Saudis do not kidnap and kill their enemies

October 11, 2018
Saudis do not kidnap
and kill their enemies

Mohammed Al-Saaed

Okaz newspaper

SINCE the birth of modern Saudi Arabia in 1902, and despite the fact that the Saudis were through many unification battles and faced many rivals or opponents in between, there has never been a case of Saudis kidnapping and assassinating someone in the opposition.

A quick review of how Saudi Arabia had dealt with its citizens who deceived and betrayed the country will show how its leaders think and why do they always choose the peaceful option.

In the late 1950s, 1960s and 1970s Arab countries had become a haven for putschists and secret opposition cells that espoused nationalism, Ba’athism and communism. Like many other countries, Saudi Arabia too was affected.

There was never a day where blood didn’t spill in Baghdad, Damascus, Libya, Sana’a and Beirut. There were assassinations after assassinations. Opposition activists in Baghdad were publicly executed in front of the people. Muammar Gaddafi used to chase and kill Libyan citizens in European capitals, calling them “stray dogs”. The Syrian Socialist Ba’ath Party was specialized in dropping their opponents in tanks filled with acid. And Iran sent its Islamic Revolutionary Guards to kill members of the Mojahedin-e Khalq organization in Europe.

During that hard time in Arab history, the Kingdom of Saudi Arabia found itself facing continuous instigation through the media from nationalist, Ba’athist and communist countries. These countries tried to encourage Saudi citizens to rebel against their government and sabotage their country, yet Saudi Arabia was avoiding bloodshed and desisted from using violent strategies when dealing with their opponents.

It reached a level where there was military intervention in some parts of the Kingdom. Reconnaissance planes were deployed to drop spying devices in other parts to be picked up and used by those involved in conspiracies against the country. Some plotters were captured and some were able to escape. The captured ones faced trial. Those who were tried and imprisoned were released upon serving their sentence or part of it. The most important thing through all that was that Saudi Arabia stayed merciful and humane in dealing with the fugitives. The rulers until this day stuck to the Qur’anic teaching, “And no bearer of burdens shall be made to bear another’s burden.” (35:18).

There were many interesting stories that showed the humanitarian and merciful way Saudi Arabia dealt with those who brought harm to the country, especially citizens who fled abroad. I refrain from mentioning their names out of respect for their families.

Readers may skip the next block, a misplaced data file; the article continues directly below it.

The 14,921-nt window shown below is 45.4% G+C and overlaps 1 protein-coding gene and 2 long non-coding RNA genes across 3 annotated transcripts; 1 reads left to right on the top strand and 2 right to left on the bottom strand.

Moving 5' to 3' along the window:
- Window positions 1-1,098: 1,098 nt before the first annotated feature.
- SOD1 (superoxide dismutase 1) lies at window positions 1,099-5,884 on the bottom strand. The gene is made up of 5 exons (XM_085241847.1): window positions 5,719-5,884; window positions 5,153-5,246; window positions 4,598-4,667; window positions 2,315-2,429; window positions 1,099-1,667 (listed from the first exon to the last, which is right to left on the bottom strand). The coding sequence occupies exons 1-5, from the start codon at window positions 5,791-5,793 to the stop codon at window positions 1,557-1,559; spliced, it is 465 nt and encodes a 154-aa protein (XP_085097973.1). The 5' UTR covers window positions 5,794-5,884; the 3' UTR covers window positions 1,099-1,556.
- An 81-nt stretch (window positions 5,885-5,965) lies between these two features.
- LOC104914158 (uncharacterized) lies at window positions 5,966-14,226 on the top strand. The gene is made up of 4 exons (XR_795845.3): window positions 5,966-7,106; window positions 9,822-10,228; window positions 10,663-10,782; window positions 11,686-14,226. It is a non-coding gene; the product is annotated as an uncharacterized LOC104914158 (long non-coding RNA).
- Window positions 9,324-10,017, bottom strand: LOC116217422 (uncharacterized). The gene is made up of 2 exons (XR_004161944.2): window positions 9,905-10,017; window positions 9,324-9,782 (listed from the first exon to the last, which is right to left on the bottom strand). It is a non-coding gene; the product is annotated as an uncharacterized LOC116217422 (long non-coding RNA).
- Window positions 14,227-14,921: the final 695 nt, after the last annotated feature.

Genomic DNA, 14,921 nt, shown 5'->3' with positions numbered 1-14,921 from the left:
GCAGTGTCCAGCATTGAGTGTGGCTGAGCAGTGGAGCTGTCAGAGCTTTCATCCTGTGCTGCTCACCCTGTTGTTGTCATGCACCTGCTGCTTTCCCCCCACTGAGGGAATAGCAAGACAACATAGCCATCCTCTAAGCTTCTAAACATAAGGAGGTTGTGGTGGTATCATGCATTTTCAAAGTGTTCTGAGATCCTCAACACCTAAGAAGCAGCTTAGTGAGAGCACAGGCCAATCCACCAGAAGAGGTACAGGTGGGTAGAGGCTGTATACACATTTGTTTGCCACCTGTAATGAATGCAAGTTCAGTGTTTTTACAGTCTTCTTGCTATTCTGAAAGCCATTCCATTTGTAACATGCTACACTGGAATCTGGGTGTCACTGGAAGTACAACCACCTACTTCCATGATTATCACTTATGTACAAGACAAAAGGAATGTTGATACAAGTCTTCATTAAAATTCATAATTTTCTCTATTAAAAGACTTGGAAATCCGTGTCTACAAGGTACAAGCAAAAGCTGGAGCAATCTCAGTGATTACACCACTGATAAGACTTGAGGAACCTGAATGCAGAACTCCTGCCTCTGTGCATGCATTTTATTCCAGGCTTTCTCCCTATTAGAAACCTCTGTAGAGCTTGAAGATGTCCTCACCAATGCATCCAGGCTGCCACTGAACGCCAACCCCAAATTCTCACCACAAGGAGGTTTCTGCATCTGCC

In the late 1960s, one of the conspirators managed to escape to Egypt, which was the main country supporting Saudi opposition at that time. He established a very offensive radio program targeting Saudi Arabia and other Arab countries. He continued that for years until the relations between Egypt and Saudi Arabia improved. He then moved to Libya after the Gaddafi Revolution in 1969, trying to find an alternative home, but he couldn’t stay there longer. He then asked for the permission from King Faisal, who he was plotting to overthrow, to return to Saudi Arabia. King Faisal’s answer was, “This is his country and no one can prevent him from coming back.”

The man came back and lived a dignified life with his family. The amazing thing here is that one of his sons was went on to become a senior official in the government.

Another story happened in the 1970s. It related to a Saudi studying in London at his own expense. One day he met a Saudi official by chance and they had a very intense conversation. The student criticized his country and its policies. The official was very patient with him. A few days later, the student received a call from the Saudi Embassy welcoming him into the government’s scholarship program. A few weeks later, he received another call saying his wife and other family members were included in the program and would receive grants to support him financially. He later came back to Saudi Arabia and became the head of one of the most famous hospitals in the country.

When Juhaiman, a Saudi religious extremist and former army man, and his followers tried to capture the Grand Mosque in Makkah in 1979, King Fahd, who was crown prince at the time, was representing Saudi Arabia in the Arab League Summit in Tunisia. Then Iraqi President Saddam Husain suggested that Prince Fahd should decimate all family members of those terrorists as they do in Iraq. Of course, Prince Fahd did not do so. Only those who were involved in the attack faced trial and punishment. The sons of those who participated in that terrible incident later became respectable officers of the country.

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